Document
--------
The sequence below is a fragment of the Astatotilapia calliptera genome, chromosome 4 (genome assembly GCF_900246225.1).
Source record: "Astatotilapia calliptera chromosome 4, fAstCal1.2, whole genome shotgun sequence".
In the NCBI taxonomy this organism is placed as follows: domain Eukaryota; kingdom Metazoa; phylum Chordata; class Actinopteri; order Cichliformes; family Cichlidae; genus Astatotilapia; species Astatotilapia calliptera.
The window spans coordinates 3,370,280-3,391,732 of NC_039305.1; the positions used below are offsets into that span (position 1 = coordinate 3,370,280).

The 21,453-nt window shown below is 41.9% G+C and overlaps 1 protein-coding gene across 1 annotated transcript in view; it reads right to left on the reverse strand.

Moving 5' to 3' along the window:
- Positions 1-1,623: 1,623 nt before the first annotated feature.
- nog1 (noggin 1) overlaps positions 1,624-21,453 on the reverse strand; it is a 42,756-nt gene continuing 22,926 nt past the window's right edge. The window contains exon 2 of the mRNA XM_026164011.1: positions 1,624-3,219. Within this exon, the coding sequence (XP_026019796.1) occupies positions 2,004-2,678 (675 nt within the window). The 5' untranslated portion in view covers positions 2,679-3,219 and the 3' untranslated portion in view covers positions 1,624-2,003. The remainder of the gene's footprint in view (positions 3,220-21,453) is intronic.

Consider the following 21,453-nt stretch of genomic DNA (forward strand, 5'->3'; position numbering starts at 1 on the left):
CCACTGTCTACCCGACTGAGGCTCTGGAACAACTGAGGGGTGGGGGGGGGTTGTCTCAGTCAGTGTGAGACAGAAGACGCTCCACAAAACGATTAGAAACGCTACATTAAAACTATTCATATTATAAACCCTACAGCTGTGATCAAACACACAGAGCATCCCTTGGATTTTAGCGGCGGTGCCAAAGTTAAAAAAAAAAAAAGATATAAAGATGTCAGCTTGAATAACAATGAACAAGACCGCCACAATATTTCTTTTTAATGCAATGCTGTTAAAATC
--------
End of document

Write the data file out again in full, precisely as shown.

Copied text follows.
The sequence below is a fragment of the Astatotilapia calliptera genome, chromosome 4 (genome assembly GCF_900246225.1).
Source record: "Astatotilapia calliptera chromosome 4, fAstCal1.2, whole genome shotgun sequence".
In the NCBI taxonomy this organism is placed as follows: domain Eukaryota; kingdom Metazoa; phylum Chordata; class Actinopteri; order Cichliformes; family Cichlidae; genus Astatotilapia; species Astatotilapia calliptera.
The window spans coordinates 3,370,280-3,391,732 of NC_039305.1; the positions used below are offsets into that span (position 1 = coordinate 3,370,280).

The 21,453-nt window shown below is 41.9% G+C and overlaps 1 protein-coding gene across 1 annotated transcript in view; it reads right to left on the reverse strand.

Moving 5' to 3' along the window:
- Positions 1-1,623: 1,623 nt before the first annotated feature.
- nog1 (noggin 1) overlaps positions 1,624-21,453 on the reverse strand; it is a 42,756-nt gene continuing 22,926 nt past the window's right edge. The window contains exon 2 of the mRNA XM_026164011.1: positions 1,624-3,219. Within this exon, the coding sequence (XP_026019796.1) occupies positions 2,004-2,678 (675 nt within the window). The 5' untranslated portion in view covers positions 2,679-3,219 and the 3' untranslated portion in view covers positions 1,624-2,003. The remainder of the gene's footprint in view (positions 3,220-21,453) is intronic.

Consider the following 21,453-nt stretch of genomic DNA (forward strand, 5'->3'; position numbering starts at 1 on the left):
CCACTGTCTACCCGACTGAGGCTCTGGAACAACTGAGGGGTGGGGGGGGGTTGTCTCAGTCAGTGTGAGACAGAAGACGCTCCACAAAACGATTAGAAACGCTACATTAAAACTATTCATATTATAAACCCTACAGCTGTGATCAAACACACAGAGCATCCCTTGGATTTTAGCGGCGGTGCCAAAGTTAAAAAAAAAAAAAGATATAAAGATGTCAGCTTGAATAACAATGAACAAGACCGCCACAATATTTCTTTTTAATGCAATGCTGTTAAAATC